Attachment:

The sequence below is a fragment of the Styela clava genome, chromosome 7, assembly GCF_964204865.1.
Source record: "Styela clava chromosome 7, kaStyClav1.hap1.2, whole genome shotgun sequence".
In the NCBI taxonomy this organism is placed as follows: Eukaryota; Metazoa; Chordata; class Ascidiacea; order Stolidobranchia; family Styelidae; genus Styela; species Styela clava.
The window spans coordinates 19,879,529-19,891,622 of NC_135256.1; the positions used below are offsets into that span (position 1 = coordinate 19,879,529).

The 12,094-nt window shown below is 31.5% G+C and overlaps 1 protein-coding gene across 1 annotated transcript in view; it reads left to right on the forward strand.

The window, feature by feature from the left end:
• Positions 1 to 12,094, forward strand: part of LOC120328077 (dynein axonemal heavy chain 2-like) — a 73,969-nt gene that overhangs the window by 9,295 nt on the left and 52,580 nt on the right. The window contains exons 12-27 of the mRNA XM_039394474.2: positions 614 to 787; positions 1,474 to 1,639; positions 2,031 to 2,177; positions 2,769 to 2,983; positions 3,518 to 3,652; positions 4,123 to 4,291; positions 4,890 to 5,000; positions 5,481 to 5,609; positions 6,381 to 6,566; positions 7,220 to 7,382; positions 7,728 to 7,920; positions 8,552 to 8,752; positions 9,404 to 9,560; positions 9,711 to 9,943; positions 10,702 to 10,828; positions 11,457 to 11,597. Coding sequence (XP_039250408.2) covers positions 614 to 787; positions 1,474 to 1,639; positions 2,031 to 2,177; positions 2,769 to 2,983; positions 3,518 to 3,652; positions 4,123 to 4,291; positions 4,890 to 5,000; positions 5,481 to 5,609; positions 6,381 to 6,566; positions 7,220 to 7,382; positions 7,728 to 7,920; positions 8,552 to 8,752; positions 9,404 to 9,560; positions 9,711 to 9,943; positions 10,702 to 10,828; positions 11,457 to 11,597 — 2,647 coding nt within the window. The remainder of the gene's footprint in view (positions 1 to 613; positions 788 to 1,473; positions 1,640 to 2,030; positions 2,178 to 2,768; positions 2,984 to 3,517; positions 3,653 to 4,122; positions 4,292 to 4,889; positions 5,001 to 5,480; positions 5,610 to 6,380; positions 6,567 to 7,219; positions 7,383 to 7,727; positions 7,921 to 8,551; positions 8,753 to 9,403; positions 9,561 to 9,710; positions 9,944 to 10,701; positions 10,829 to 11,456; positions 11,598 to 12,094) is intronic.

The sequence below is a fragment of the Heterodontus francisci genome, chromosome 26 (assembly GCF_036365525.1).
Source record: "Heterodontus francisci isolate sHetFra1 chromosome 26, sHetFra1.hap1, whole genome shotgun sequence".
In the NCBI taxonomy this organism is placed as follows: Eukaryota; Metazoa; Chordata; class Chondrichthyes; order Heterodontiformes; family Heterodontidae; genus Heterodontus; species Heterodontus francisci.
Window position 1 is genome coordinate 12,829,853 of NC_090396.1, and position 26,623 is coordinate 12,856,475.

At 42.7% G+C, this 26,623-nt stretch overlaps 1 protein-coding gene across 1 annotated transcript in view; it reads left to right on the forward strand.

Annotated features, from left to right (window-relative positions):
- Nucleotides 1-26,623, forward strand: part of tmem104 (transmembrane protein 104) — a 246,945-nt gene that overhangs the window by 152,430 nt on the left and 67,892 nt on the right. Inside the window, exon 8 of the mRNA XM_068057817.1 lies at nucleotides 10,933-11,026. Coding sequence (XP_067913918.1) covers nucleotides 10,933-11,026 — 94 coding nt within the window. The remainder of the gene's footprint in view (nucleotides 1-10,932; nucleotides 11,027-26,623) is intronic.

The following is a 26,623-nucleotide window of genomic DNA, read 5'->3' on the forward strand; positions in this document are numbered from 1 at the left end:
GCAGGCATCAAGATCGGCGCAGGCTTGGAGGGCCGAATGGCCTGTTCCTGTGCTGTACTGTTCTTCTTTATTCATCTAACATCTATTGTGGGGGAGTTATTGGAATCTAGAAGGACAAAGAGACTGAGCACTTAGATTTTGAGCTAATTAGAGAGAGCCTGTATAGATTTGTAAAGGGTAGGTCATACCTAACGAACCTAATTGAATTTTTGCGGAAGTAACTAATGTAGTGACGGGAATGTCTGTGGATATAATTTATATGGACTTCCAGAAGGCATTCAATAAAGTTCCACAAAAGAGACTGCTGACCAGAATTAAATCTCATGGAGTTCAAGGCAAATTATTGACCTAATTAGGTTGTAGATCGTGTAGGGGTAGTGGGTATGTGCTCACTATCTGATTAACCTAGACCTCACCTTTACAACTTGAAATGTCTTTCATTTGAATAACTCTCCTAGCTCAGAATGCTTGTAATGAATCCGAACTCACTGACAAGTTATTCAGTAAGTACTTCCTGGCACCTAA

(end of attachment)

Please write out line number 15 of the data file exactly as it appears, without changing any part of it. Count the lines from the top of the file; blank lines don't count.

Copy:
The following is a 26,623-nucleotide window of genomic DNA, read 5'->3' on the forward strand; positions in this document are numbered from 1 at the left end: